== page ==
Poor functioning mitochondria lead to oxidative stress, inflammation, low energy, weight gain and obesity, metabolic syndrome, memory loss, cognitive decline and rapid aging. Why? Because the mitochondria are not producing adequate ATP.

This leads us to the very important question: If we have been harming our mitochondria, is it too late to repair the damage? The answer is a resounding NO – it is never too late.

NBC’s Nutritionist Joy Bauer

Your Body’s Natural Defense Against Aging

At a cellular level, our body is constantly destroying old cells and replacing them with new ones. This cellular housecleaning is called autophagy. The word “autophagy” comes from the Greek: “auto” or self and “phagy” or eat. That is exactly what the body is doing at the cellular level, breaking down old worn-out parts and recycling them into new parts.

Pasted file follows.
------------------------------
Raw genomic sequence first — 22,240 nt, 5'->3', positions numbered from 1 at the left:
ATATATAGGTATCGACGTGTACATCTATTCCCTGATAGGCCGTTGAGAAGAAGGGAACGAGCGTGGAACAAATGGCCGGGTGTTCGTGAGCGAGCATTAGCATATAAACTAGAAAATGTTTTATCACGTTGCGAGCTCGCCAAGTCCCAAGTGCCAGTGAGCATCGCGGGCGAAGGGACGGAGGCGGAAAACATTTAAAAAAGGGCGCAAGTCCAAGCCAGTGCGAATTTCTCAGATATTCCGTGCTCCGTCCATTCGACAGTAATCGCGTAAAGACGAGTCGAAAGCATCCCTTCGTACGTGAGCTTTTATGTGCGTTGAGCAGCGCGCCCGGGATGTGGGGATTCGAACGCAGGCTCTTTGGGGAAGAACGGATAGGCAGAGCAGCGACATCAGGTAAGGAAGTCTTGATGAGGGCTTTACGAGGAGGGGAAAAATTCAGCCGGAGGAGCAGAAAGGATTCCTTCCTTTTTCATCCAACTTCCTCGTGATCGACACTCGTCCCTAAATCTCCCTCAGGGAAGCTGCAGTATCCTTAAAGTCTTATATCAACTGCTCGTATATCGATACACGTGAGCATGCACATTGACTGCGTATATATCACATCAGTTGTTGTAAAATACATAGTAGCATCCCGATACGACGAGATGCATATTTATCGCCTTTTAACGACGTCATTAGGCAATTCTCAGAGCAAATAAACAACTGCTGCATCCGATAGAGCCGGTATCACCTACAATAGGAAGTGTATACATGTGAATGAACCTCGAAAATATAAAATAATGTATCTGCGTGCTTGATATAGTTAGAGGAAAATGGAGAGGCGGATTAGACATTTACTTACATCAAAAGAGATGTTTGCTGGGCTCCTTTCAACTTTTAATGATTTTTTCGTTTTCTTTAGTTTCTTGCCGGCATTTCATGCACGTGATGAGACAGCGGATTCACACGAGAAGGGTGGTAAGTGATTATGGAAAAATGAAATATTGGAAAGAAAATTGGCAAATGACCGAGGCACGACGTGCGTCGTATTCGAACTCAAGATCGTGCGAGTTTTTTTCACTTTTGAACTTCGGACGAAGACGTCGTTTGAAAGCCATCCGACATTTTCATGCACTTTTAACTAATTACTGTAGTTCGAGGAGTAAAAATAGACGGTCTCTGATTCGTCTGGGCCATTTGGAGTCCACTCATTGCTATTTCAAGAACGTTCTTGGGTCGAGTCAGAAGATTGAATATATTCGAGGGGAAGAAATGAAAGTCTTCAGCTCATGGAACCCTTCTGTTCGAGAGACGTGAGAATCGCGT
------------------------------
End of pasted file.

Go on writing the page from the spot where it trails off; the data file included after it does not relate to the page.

When autophagy happens within the mitochondria it is called mitophagy. If sick or impaired mitochondria are hanging out, mitophagy ensures that these unhealthy mitochondria are removed – nature’s perfect way to protect us from cellular decline. Research has shown, however, that our sedentary lifestyles and access to abundant food have short-circuited the natural housecleaning. The result is an increase in dysfunctional mitochondria and a reduction in cellular energy which contributes to our feeling of aging.

Why is Muscle Vital to Slower Aging?

Muscle loss, frailty, and lack of strength are hallmarks of aging. Lack of muscle as we age compromises our metabolism, bones and mental sharpness. Essentially having enough muscle mass as we age affects every area of health, including longevity.